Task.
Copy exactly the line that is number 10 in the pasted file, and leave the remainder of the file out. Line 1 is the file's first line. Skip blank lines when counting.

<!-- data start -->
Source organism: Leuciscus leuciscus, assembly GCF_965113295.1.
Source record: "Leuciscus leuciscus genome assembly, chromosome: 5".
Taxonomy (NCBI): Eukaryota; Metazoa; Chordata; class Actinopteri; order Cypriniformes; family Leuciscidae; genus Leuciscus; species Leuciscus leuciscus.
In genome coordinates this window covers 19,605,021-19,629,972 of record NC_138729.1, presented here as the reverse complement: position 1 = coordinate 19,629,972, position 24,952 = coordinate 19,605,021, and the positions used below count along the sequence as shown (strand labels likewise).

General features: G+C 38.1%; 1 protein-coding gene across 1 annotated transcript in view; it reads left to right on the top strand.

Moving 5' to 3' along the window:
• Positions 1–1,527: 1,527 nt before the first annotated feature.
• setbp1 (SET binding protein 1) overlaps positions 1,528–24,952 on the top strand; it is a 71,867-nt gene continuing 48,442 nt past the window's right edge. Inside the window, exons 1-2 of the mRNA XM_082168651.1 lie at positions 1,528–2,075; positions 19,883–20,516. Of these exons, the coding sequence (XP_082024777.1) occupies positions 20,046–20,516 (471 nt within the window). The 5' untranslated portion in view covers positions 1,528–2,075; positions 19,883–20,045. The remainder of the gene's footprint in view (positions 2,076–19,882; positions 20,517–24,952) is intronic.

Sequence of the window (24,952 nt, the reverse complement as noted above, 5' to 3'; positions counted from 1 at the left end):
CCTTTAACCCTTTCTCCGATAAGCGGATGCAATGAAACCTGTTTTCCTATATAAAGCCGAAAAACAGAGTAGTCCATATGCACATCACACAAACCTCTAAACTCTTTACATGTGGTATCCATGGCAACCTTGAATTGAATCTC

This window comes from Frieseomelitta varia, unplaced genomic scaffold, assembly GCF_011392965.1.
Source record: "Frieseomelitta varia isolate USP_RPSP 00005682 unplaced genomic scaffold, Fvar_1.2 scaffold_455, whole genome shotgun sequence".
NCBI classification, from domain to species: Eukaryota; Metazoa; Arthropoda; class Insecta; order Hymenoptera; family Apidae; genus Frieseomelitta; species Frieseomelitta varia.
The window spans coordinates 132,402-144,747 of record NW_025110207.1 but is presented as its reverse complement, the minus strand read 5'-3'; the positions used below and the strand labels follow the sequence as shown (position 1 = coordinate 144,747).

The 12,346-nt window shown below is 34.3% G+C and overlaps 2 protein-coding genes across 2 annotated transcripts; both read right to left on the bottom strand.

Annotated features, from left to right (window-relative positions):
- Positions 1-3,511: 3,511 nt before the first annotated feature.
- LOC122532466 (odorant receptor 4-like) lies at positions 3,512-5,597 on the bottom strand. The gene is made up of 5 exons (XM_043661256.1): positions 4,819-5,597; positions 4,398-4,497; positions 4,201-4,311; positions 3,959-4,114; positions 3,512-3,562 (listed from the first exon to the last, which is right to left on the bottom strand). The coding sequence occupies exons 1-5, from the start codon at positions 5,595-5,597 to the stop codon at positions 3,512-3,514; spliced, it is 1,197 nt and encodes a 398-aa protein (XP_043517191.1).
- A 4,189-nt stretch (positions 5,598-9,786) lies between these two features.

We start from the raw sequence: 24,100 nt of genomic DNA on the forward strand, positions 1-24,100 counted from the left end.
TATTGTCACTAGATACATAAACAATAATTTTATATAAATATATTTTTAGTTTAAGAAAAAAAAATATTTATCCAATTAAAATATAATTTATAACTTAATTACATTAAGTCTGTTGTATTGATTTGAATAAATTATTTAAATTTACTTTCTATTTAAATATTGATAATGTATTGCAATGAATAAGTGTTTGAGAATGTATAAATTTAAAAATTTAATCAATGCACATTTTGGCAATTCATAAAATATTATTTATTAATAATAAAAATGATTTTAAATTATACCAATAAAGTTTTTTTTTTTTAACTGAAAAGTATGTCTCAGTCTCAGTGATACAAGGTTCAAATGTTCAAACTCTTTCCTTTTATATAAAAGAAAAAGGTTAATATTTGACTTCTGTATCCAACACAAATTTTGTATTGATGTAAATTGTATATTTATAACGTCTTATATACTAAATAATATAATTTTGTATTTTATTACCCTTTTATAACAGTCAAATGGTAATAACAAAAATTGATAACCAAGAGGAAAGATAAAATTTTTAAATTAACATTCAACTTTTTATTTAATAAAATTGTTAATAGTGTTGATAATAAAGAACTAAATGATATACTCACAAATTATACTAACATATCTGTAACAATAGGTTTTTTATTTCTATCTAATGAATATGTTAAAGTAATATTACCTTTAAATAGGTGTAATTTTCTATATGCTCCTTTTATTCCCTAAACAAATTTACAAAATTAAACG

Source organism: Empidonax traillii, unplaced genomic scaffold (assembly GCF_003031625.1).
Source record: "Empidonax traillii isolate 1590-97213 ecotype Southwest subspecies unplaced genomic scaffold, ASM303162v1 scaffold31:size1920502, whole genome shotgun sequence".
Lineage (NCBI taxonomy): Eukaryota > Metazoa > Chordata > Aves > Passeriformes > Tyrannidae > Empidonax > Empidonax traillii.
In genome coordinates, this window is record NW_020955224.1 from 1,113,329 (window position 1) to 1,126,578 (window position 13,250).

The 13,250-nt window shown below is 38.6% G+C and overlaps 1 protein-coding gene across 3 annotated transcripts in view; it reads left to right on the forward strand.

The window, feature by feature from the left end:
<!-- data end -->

CCTTTAACCCTTTCTCCGATAAGCGGATGCAATGAAACCTGTTTTCCTATATAAAGCCGAAAAACAGAGTAGTCCATATGCACATCACACAAACCTCTAAACTCTTTACATGTGGTATCCATGGCAACCTTGAATTGAATCTC